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    • #11732
      Dagmar
      Keymaster

      Do you wear AFOs (Ankle-Foot Orthosis or Foot Braces)? Orthotic bracing can help stabilize a weak leg and/or ankle and there are many variations that your doctor or physical therapist can choose from for you to wear.

      My AFOs help me walk into restaurants, attend meetings, and get out and about. They help me continue to participate in life and focus on my projects. But it took me about four months of mental, emotional and physical adapting to accept my AFOs and learn to live with ALS. I share a humorous look back at those four months in my recent column How My AFOs Helped Me Learn to Live with ALS.

      What have been your experiences? We would appreciate your tips or resources that have helped you. Feel free to ask if you have a question – – this forum is here so we can support each other.

       

       

    • #11780
      John Russell
      Participant

      Early in my diagnosis I requested a brace clinic. At the time I could walk unaided although my gait was spastic and “Frankenstein like”. The braces which were pulled from a shelf of try insurance did not seem to help.  I now use a rollator or forearm crutches and move at snail’s pace . I attend clinic tomorrow an will definitely revisit the AFO armed with your post, Dag Mar.

    • #11781
      John Russell
      Participant

      Any tips for coping with autocorrect? Just read my previous comment and it’s a bit incongruous.

    • #11793
      Diana Belland
      Participant

      Hi, Dagmar,

      i have worn an AFO on my right foot since May, 2018.  My spine surgeon recommended it.  I had spine fusion and a laminectomy to relieve pressure o the L5S1 nerve, right leg.   I had foot drop and the suspected cause was compression of the nerve at the time.

      Now that my left foot has become weaker,  I am being fitted on Monday, May 6 for <span class=”PastReplies”>Prefabricated Off The Shelf Noodles by Kinetic Research for both feet.   I</span>i tried one on my left foot at my first ALS Clinic April 15 and really liked it.   They are light weight and have a sort of springy feel under the heel which gave me the sensation that the AFO was helping me to walk with more energy, sort of helping to propel me forward.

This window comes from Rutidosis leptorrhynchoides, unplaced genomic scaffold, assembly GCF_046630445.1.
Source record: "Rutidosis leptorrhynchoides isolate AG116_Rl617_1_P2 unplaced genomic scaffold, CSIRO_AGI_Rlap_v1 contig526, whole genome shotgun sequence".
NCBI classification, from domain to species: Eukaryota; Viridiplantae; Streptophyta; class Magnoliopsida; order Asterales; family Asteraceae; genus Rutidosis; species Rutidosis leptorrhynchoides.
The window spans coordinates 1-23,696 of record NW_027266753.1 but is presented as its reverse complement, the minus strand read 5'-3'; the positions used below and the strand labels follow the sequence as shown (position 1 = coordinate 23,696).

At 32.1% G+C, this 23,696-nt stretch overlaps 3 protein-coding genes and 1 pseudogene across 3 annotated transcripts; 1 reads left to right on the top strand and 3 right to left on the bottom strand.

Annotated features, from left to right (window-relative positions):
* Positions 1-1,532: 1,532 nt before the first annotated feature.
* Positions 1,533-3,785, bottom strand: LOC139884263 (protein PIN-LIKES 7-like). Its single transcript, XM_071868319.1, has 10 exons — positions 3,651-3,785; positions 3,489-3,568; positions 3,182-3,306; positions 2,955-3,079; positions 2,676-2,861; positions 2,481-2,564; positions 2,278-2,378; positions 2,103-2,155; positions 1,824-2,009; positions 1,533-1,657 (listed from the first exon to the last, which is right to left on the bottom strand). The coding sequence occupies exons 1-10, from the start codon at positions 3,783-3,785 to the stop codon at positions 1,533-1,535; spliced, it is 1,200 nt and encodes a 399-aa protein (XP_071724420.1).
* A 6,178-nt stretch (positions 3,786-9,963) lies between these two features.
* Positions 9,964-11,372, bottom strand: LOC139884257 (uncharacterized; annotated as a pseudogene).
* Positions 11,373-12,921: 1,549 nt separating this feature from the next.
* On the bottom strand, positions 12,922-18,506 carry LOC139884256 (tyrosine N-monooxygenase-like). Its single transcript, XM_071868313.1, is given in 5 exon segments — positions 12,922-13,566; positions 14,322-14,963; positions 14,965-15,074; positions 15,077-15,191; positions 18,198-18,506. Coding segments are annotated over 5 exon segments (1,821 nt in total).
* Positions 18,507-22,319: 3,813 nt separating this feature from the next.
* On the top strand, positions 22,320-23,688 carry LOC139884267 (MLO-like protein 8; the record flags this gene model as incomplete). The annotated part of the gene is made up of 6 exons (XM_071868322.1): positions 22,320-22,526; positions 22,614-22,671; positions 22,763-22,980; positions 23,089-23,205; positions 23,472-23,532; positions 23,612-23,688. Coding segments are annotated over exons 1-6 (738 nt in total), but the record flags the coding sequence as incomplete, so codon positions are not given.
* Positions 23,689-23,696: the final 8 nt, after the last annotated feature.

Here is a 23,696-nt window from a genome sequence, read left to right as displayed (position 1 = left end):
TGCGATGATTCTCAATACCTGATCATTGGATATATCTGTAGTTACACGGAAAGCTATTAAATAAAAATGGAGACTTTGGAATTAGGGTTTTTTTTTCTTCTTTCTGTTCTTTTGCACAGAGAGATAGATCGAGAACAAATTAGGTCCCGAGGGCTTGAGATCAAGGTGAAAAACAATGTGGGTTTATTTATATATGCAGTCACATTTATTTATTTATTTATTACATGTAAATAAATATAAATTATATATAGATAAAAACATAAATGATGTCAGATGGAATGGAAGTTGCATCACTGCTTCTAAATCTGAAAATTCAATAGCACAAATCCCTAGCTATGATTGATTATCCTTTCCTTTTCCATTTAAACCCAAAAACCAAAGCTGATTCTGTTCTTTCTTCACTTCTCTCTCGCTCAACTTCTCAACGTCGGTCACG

And the good news is they are covered by my Medicare plan.   I’m hoping I am going to like them as much as I did on April 15.  I will let you know how it goes.

      Thank you!

      • #11814
        Dagmar
        Keymaster

        Diana, I sure like your Kinetic Research AFO “Noodle” and wish mine had been that sleek and easy! A bouncy step would be an improvement over my clunk, clunk, clunk!

    • #11794
      Diana Belland
      Participant

      some content got added to my reply after I posted it….is there an edit feature we can use?   Thanks!

    • #11815
      Dagmar
      Keymaster

      Here are some of my own tips and resources as a follow-up to my column about my AFOs:

      – Shoes: Hotter Shoes at https://www.hotter.com/us/en They have wide and extra wide sizes in flat shoes that look stylish. I have “Shake” and “Quake” styles. Not sure about which of the men’s styles work. These may seem pricey, but they are quality-made, sturdy and have lasted me 7 years!

      – I don’t wear my AFOs at home if I am sitting a lot. Or sitting long periods in the car. AFOs are “immobilizers” and prevent me from periodically stretching, circling or generally moving my ankles and lower legs. This can also hinder good blood circulation.

      – I wear them for short stints of walking (with rollator) when caution is needed. IE., hairdresser’s and some restaurants. (the AFOs make other people more aware of me, and thus avoid bumping me!). And I wear them to the ALS Clinic.

      – Lastly, always do good ROM exercises after taking them off. Ankle circles, foot massage, calf stretches, etc. Note: I have found that my recent success with chair-squats has strengthened my legs so that I feel more stable when wearing my AFOs.

      Do any of you AFO-owners have additional tips to share?

    • #11932
      Dagmar
      Keymaster

      Here is a helpful link from the Hotter site about measuring foot size (be sure to measure while wearing your AFOs) https://www.hotter.com/us/en/info/fit

      AFOs and shoes

    • #11939
      John Russell
      Participant

      Had my clinic visit last week and asked about AFOs. The reply was foot drop was not my problem. Spasticity was the cause of my almost total lack of balance, thus muscle relaxants (which I do not like) were the only choice.😞  On a brighter note I did not loose ground in strength and respiratory functions.😊

       

      Note to Dagmar. As for your shoes, Mary Janes are always cute and appropriate no matter the size.😊

    • #11941
      Diana Belland
      Participant

      Dagmar, thank you so much for posting the link to how to measure for shoe size for the Hotter shoes and also for the photo.   I’m scheduled to pick up my new carbon fiber AFOs on May 13.  I’m hoping my initial impression will still be the same.   I had pretty high expectations after trying one a few weeks ago that they might make my walking feel a little less laborious.

      Note to John:   Congratulations on not losing ground in strength or respiratory functions!   That must feel great!

    • #11943
      Dagmar
      Keymaster

      Awwww…. John, thank you for confirming that Mary Janes (even large ones 🙂 ) look fine! Diana & I appreciate the encouragement!

      Add my congratulations as well, for your good strength and respiratory scores! I know well, how good it feels to go home knowing not everything is in decline. It’s like getting a little psychological extension on life – – a boost. Keep at the leg/knee pulls and keep up the good mindset!

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